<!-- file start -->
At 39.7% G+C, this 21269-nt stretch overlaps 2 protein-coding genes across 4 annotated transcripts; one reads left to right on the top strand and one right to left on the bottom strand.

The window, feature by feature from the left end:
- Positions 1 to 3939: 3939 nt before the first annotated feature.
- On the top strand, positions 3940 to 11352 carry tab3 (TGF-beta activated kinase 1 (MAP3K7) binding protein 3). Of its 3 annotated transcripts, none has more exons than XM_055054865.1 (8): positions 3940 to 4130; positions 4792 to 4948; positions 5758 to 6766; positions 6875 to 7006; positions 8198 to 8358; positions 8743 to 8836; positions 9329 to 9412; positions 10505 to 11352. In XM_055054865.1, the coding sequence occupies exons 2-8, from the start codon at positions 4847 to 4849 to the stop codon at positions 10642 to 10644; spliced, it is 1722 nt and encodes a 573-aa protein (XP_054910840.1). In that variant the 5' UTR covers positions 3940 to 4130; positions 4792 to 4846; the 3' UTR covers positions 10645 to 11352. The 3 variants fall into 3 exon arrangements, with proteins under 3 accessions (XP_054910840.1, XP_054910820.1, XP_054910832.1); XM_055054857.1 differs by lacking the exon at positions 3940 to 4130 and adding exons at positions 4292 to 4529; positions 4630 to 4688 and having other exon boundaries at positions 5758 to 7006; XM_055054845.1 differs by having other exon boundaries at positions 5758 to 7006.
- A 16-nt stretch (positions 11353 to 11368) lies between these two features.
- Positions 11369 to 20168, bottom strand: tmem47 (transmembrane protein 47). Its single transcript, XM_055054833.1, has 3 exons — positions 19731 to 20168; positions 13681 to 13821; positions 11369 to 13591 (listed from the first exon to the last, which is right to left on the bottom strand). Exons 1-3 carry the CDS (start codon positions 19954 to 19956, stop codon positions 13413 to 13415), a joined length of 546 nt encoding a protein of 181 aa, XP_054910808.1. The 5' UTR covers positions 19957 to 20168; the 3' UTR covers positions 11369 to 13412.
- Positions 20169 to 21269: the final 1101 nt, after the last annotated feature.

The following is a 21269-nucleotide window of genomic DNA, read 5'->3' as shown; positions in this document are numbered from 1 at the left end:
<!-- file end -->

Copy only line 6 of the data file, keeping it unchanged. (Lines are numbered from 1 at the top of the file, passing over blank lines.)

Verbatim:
- Positions 11369 to 20168, bottom strand: tmem47 (transmembrane protein 47). Its single transcript, XM_055054833.1, has 3 exons — positions 19731 to 20168; positions 13681 to 13821; positions 11369 to 13591 (listed from the first exon to the last, which is right to left on the bottom strand). Exons 1-3 carry the CDS (start codon positions 19954 to 19956, stop codon positions 13413 to 13415), a joined length of 546 nt encoding a protein of 181 aa, XP_054910808.1. The 5' UTR covers positions 19957 to 20168; the 3' UTR covers positions 11369 to 13412.